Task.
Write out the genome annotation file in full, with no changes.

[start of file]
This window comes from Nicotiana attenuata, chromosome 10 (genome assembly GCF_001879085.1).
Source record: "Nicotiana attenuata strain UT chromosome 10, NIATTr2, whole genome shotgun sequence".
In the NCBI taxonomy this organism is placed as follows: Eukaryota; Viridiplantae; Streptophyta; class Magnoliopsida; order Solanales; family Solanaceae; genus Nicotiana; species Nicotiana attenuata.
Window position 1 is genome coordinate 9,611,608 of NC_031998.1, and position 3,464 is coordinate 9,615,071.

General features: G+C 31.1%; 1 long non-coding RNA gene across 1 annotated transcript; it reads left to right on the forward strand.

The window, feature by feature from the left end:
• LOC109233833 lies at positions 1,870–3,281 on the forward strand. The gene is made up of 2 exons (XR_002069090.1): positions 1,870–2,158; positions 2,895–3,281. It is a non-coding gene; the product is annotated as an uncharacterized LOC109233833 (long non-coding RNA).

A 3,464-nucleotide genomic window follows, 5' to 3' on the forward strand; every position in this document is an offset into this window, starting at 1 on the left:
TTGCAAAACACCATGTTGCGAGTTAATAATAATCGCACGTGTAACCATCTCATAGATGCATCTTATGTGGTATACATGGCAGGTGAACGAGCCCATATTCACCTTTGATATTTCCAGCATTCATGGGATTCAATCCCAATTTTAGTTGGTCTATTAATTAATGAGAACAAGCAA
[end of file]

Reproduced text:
This window comes from Nicotiana attenuata, chromosome 10 (genome assembly GCF_001879085.1).
Source record: "Nicotiana attenuata strain UT chromosome 10, NIATTr2, whole genome shotgun sequence".
In the NCBI taxonomy this organism is placed as follows: Eukaryota; Viridiplantae; Streptophyta; class Magnoliopsida; order Solanales; family Solanaceae; genus Nicotiana; species Nicotiana attenuata.
Window position 1 is genome coordinate 9,611,608 of NC_031998.1, and position 3,464 is coordinate 9,615,071.

General features: G+C 31.1%; 1 long non-coding RNA gene across 1 annotated transcript; it reads left to right on the forward strand.

The window, feature by feature from the left end:
• LOC109233833 lies at positions 1,870–3,281 on the forward strand. The gene is made up of 2 exons (XR_002069090.1): positions 1,870–2,158; positions 2,895–3,281. It is a non-coding gene; the product is annotated as an uncharacterized LOC109233833 (long non-coding RNA).

A 3,464-nucleotide genomic window follows, 5' to 3' on the forward strand; every position in this document is an offset into this window, starting at 1 on the left:
TTGCAAAACACCATGTTGCGAGTTAATAATAATCGCACGTGTAACCATCTCATAGATGCATCTTATGTGGTATACATGGCAGGTGAACGAGCCCATATTCACCTTTGATATTTCCAGCATTCATGGGATTCAATCCCAATTTTAGTTGGTCTATTAATTAATGAGAACAAGCAA